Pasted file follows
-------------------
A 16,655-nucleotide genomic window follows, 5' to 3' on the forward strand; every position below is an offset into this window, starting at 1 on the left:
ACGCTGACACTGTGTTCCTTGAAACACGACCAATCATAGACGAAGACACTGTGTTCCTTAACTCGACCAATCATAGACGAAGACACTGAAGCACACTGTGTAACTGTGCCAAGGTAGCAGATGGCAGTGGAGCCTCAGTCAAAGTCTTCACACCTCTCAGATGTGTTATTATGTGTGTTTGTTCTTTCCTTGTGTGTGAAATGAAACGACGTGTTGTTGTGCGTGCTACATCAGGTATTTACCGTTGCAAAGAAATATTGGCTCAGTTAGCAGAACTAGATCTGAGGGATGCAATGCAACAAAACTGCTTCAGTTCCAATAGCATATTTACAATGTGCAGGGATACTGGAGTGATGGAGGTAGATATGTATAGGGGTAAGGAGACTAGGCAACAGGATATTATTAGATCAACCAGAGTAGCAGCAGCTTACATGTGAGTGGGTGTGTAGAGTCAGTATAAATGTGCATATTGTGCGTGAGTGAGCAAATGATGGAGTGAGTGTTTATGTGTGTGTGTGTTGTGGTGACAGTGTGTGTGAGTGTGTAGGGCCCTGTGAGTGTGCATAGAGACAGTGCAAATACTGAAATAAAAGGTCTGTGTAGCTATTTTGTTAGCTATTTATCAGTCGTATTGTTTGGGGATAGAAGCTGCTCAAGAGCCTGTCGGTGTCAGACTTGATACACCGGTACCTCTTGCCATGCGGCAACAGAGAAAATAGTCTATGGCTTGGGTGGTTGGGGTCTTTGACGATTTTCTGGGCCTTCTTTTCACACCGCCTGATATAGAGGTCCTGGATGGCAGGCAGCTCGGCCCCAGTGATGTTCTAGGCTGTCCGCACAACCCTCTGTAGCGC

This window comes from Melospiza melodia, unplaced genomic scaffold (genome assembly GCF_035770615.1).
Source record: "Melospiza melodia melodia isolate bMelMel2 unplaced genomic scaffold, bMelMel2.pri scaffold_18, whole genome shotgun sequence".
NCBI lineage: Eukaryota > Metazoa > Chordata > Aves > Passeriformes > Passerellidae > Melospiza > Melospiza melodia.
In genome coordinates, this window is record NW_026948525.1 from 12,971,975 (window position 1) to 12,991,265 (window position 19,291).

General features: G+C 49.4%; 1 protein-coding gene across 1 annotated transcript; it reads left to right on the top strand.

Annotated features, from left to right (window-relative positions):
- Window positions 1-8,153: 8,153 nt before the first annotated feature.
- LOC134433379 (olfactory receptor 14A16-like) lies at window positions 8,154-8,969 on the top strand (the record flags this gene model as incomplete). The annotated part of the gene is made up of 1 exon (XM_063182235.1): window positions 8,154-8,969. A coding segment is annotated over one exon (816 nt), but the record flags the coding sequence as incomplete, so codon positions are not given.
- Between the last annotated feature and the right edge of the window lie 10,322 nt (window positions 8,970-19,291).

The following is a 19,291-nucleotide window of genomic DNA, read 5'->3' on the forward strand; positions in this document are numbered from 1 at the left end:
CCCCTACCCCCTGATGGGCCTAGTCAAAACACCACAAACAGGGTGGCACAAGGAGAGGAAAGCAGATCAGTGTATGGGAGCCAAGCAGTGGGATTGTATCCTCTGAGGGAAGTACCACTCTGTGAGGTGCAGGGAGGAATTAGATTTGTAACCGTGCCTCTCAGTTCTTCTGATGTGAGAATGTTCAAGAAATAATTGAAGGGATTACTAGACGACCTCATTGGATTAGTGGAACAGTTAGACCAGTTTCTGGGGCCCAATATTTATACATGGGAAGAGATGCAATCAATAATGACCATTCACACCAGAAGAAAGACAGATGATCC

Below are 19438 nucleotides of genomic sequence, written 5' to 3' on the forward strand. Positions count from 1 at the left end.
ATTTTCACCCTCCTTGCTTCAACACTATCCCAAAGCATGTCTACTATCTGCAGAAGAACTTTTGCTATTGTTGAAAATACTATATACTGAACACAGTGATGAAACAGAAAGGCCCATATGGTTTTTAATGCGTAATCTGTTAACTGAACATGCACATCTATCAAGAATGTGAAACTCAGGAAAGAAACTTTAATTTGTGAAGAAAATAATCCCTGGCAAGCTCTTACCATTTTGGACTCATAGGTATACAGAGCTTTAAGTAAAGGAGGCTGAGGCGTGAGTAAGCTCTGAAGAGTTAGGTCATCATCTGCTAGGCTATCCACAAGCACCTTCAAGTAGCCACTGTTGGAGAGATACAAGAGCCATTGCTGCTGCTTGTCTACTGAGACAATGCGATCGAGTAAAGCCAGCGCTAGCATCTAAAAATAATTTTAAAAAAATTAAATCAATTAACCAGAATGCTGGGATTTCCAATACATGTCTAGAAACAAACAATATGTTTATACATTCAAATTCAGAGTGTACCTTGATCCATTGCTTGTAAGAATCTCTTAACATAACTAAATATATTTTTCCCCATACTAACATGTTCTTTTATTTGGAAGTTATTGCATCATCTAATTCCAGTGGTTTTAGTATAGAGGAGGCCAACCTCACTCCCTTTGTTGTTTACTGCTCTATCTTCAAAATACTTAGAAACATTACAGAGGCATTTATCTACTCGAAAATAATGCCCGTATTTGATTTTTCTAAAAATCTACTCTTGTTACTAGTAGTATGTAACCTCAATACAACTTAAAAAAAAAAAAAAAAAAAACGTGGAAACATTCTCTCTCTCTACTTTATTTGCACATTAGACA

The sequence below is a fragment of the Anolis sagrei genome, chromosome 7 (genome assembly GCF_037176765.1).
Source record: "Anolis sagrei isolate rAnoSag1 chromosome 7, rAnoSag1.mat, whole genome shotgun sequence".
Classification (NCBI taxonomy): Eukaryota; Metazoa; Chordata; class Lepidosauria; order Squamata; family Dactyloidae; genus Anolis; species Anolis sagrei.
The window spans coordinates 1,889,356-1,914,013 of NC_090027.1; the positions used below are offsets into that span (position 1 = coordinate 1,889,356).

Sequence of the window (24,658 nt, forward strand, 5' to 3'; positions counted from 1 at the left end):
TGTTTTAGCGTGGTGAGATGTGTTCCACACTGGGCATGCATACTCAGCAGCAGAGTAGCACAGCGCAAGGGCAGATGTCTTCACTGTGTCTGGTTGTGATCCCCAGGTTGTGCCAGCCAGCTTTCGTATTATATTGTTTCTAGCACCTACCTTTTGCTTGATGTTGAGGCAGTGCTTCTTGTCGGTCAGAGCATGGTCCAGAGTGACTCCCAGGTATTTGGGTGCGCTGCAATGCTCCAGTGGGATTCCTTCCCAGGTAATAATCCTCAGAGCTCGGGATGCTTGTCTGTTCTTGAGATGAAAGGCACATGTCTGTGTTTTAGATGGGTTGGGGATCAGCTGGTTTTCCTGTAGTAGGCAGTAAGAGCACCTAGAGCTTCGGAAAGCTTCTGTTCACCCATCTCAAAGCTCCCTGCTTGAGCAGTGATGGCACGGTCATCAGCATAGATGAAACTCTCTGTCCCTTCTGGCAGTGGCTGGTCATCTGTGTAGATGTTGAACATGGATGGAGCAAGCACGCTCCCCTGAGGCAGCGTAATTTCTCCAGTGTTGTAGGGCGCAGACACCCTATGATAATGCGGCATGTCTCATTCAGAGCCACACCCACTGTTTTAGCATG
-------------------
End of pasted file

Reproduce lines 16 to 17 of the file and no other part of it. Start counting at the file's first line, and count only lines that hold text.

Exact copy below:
The sequence below is a fragment of the Anolis sagrei genome, chromosome 7 (genome assembly GCF_037176765.1).
Source record: "Anolis sagrei isolate rAnoSag1 chromosome 7, rAnoSag1.mat, whole genome shotgun sequence".